3

This is not a good idea. I would also like to quote the question: I still feel like most people are probably using a password that is the required length or only 1 or 2 characters over the limit. Agree! Well, I don't actually assume people to create passwords of one or two characters if you set the minimum length to 0, but most of your unrestricted ...


52

One related question that you missed in your list is this one: How critical is it to keep your password length secret? The accepted answer there (disclaimer: mine) shows that if you have a password scheme which allows all 95 printable ascii characters, then the key space ramps insanely quickly every time you increase the length of the password by 1. You ...


13

The answer is in your question. Assuming the use of only alphanumeric characters, requiring 8+ characters removes about 3.5 trillion password possibilities (most of them would just be random gibberish). This leaves ~13 quadrillion passwords that are 8-9 characters. Establishing a minimum length, or even an exact length, for passwords forces the user to ...


4

Not uniformly applying a password policy introduces unnecessary security risks and definitely does not improve security. Allowing weak passwords to exist just improves the likelihood that the attacker will crack a hash using a list of common passwords. This problem is made worse as the number of users increases. If 1/100 accounts have a password that ...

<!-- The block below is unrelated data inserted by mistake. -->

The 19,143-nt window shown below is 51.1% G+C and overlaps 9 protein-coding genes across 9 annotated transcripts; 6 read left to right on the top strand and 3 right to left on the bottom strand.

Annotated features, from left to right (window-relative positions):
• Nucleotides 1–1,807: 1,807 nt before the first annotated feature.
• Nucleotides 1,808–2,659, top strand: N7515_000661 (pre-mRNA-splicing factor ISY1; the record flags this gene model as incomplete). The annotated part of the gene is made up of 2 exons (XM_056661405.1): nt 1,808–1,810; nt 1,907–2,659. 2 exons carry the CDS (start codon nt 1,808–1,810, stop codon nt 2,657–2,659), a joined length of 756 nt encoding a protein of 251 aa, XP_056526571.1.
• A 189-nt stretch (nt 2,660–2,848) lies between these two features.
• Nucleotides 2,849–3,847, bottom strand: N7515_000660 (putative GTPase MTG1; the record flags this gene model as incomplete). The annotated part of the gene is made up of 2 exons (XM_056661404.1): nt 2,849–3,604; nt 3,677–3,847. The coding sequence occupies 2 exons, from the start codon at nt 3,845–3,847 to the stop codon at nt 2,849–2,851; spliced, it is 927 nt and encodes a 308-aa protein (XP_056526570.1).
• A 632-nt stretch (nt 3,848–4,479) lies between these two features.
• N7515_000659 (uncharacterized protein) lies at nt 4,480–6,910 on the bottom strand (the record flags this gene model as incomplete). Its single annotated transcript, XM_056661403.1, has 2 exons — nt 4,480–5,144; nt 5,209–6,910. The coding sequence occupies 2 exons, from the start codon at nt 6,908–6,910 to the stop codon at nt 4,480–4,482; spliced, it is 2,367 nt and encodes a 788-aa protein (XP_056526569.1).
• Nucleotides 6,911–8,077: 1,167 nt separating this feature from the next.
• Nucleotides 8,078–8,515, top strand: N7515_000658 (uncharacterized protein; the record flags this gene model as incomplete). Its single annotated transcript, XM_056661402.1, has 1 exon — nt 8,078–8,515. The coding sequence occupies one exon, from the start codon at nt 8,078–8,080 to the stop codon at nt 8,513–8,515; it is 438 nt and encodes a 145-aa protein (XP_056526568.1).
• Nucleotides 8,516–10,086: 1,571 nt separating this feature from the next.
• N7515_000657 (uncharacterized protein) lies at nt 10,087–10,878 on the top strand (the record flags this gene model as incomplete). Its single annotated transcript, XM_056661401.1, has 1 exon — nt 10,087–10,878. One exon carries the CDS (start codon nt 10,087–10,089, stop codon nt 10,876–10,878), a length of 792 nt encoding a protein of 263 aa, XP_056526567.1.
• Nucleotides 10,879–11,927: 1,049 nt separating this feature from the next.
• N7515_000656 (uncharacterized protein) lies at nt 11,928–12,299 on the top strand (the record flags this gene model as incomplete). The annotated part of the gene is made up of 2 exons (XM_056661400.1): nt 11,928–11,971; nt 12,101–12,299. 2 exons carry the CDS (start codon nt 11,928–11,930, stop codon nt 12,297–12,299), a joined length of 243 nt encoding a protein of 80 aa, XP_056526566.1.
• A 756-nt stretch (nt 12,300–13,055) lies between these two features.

2

No, this does not indicate whether they are storing your password in plain text or with reversible encryption. They might be, but this still leaves other possibilities open. All you know for certain is that they created a new password and emailed that new password to you. That password may well be hashed appropriately for storage in their system. However; ...


1

Not necessarily, I don't see an immediate correlation between the two. What is probably happening is that the application got your plain text password from the POST request and sent it to you as a reminder. It is likely that they are not retaining the plain text version and that they are keeping its hash instead. If, on the other hand, you haven't typed ...


2

Some thoughts: I would look to the Blackberry 10 lock screen for inspiration. They are already doing something very similar; as far as I've used it, you set up a number (say "9") and a point on your background image (say the center of the padlock). At login you are given a randomized grid of numbers then, by grabbing anywhere on the screen, you drag the ...


2

I suggest Fail2ban on all SSH servers, especially with inexperienced users. This lets you block any IP that fails to log in too often (iirc, the default is 10 tries in 10 minutes gets an IP blocked for 10 minutes). This may now be possible with just OpenSSH via MaxAuthTries, MaxSessions, and MaxStartups. In addition to that, I'd suggest regularly running ...